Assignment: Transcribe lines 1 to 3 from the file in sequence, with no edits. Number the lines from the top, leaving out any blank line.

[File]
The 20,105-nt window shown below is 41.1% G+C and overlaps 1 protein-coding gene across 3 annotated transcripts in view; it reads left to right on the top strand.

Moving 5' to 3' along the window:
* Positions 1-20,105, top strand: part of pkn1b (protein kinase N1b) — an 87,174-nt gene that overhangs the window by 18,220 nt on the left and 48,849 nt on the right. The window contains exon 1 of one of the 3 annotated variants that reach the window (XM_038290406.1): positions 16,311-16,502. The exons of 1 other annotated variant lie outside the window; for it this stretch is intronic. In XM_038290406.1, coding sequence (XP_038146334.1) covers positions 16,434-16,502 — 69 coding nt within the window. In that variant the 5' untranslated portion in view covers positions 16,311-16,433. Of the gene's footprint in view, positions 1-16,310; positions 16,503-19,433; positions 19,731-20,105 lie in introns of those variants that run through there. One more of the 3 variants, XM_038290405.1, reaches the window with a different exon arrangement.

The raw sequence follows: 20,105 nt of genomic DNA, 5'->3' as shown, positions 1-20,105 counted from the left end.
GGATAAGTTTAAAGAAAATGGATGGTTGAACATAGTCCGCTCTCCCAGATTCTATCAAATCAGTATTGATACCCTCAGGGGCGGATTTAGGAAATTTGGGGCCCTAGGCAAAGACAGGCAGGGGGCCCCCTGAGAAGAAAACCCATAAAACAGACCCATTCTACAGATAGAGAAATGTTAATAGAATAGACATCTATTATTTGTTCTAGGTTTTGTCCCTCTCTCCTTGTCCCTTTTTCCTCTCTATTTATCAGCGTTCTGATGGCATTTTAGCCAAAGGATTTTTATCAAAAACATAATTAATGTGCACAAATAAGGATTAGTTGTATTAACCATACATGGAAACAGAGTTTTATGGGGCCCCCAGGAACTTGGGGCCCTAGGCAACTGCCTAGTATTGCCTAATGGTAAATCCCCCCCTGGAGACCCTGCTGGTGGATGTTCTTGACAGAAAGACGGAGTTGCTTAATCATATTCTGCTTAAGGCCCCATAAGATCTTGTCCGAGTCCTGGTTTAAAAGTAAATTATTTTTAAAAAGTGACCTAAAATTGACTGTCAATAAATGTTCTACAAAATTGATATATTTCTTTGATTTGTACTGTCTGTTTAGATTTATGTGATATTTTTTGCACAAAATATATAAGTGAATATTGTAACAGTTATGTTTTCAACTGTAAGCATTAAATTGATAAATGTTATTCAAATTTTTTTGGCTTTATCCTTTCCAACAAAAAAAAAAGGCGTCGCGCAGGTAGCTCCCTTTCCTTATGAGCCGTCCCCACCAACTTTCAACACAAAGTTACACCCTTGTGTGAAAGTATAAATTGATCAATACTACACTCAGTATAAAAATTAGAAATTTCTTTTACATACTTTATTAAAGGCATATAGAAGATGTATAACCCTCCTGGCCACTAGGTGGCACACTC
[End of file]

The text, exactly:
The 20,105-nt window shown below is 41.1% G+C and overlaps 1 protein-coding gene across 3 annotated transcripts in view; it reads left to right on the top strand.

Moving 5' to 3' along the window:
* Positions 1-20,105, top strand: part of pkn1b (protein kinase N1b) — an 87,174-nt gene that overhangs the window by 18,220 nt on the left and 48,849 nt on the right. The window contains exon 1 of one of the 3 annotated variants that reach the window (XM_038290406.1): positions 16,311-16,502. The exons of 1 other annotated variant lie outside the window; for it this stretch is intronic. In XM_038290406.1, coding sequence (XP_038146334.1) covers positions 16,434-16,502 — 69 coding nt within the window. In that variant the 5' untranslated portion in view covers positions 16,311-16,433. Of the gene's footprint in view, positions 1-16,310; positions 16,503-19,433; positions 19,731-20,105 lie in introns of those variants that run through there. One more of the 3 variants, XM_038290405.1, reaches the window with a different exon arrangement.